ST. LUCIA recorded a one per cent increase in stay-over arrivals for 2016, but the tourism industry failed to show growth in the cruise and yachting sectors, contracting by 13 and one per cent respectively.
Figures released by the St. Lucia Tourist Board (SLTB) Tuesday show that stay-over visitor arrivals for last year was 347, 872. The figure showed that total visitor spending last year was estimated at EC$709 million.
While the cruise and yachting sectors contracted, the figures show that both sectors fared better in the final quarter of the year reporting double-digit growth in the last four months.
Addressing a state of the industry news conference, Tourism Minister Dominic Fedee and SLTB Executive Chairperson Agnes Francis, spoke optimistically about the island’s performance for 2017.
“There are many strategic developments that will be undertaken in the coming year including a stronger airlift strategy that would improve airlift in the summer months where we typically struggle. Additionally, the government is currently looking at a new Tourism Incentives Act that we hope will stimulate investment across the board.
“We are also taking a very serious look at the development of our airport in order to remain competitive with our other jurisdictions who are moving ahead with very modern state-of-the-art facilities,” said Fedee.
The United States market continued to grow in 2016, with stay over arrivals increasing by five per cent.
The Caribbean market saw considerable growth of seven per cent, surpassing the United Kingdom market which shrunk by minus five per cent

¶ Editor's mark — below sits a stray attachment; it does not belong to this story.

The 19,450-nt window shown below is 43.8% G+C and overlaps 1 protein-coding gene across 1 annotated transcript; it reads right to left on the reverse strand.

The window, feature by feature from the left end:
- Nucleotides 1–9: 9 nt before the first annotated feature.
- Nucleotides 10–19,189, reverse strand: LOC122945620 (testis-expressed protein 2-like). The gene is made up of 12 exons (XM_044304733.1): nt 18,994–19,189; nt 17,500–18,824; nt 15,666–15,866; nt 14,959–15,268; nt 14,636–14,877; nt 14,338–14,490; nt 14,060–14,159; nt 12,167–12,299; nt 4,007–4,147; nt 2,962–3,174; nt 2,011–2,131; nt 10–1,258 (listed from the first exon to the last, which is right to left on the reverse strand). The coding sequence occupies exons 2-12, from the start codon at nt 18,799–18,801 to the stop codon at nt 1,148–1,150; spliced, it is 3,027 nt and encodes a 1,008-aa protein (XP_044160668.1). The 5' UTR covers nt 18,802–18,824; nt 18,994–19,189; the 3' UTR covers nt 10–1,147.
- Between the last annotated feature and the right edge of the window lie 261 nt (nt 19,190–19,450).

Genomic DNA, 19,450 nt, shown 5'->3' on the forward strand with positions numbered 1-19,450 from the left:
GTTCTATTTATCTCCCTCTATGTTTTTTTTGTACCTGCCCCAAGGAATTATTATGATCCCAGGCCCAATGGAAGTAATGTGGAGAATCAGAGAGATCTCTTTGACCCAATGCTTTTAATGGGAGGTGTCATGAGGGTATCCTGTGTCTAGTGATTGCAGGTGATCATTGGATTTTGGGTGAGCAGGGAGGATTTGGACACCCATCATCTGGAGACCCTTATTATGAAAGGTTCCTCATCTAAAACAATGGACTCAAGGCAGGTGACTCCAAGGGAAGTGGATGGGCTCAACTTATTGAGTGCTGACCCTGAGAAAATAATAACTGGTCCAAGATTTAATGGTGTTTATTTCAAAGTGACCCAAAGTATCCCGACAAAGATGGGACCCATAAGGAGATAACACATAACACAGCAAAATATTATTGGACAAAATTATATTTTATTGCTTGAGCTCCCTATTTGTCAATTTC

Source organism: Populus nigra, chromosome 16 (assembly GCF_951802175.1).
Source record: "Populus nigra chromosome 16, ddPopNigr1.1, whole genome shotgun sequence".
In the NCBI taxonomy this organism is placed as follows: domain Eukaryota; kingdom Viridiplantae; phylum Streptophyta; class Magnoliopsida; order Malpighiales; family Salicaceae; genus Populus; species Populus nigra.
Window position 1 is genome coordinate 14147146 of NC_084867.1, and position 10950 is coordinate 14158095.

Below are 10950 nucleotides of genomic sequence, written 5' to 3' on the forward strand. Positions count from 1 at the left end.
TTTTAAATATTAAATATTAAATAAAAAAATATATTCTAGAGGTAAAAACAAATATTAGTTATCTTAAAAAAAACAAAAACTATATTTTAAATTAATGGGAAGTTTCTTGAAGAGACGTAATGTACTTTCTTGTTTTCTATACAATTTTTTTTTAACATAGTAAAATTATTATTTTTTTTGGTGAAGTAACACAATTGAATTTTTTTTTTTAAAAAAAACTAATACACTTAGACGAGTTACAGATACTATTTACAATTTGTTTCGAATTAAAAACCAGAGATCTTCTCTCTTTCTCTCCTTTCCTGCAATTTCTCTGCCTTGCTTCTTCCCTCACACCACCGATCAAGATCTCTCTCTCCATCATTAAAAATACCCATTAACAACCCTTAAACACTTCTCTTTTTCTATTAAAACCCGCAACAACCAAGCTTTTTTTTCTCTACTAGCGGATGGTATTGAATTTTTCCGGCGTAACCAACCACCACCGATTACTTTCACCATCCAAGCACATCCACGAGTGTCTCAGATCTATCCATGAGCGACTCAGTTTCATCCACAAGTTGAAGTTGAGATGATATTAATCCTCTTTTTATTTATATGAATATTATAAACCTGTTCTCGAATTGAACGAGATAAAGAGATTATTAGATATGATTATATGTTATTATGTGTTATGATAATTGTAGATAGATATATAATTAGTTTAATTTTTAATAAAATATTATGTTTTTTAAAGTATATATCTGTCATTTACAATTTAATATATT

But Francis, pointed to an encouraging performance from the UK market in December with a 3.9 per cent increase.
Canada continued to trail as the fourth largest market, capturing 11 per cent of the market share. Tourism officials said encouraging increases in Canadian arrivals were observed in the last eight months of the year. The European market retained a minimal share of the market, capturing five percent of stay-over arrivals.
This year’s performance was overshadowed by a number of world events that had a significant effect on travel including Britain’s exit from the European Union (Brexit), global security threats and the Zika Virus.
Total airlift to the island increased by three per cent in 2016 with significant increases recorded from the US and Caribbean markets, whilst decreases were noted from Canada and the European markets.
Airlift from the US increased four per cent due mainly to additional service on Delta from Atlanta, and added United Airlines flights from New Jersey and Chicago. Significant increases were also recorded in airlift from the Caribbean market whilst the Canadian and European markets struggled.
The yachting sector fared better in the latter half of the year, than in the first. Arrivals by yacht from the three main ports dropped one per cent from 2015 to 2016, although double digit increases were recorded in the last six months of the year especially at the IGY Rodney Bay Marina which recorded an eight per cent overall growth.
Tourism officials estimate that cruise arrivals will grow by 16 per cent in 2017 and additional airlift is expected from the US and Canadian stay-over markets. Additionally, new properties and renovations to existing properties will be adding more rooms throughout the year and planned expansions in the cruise and yachting sectors suggest a relative increase in visitor arrivals for 2017.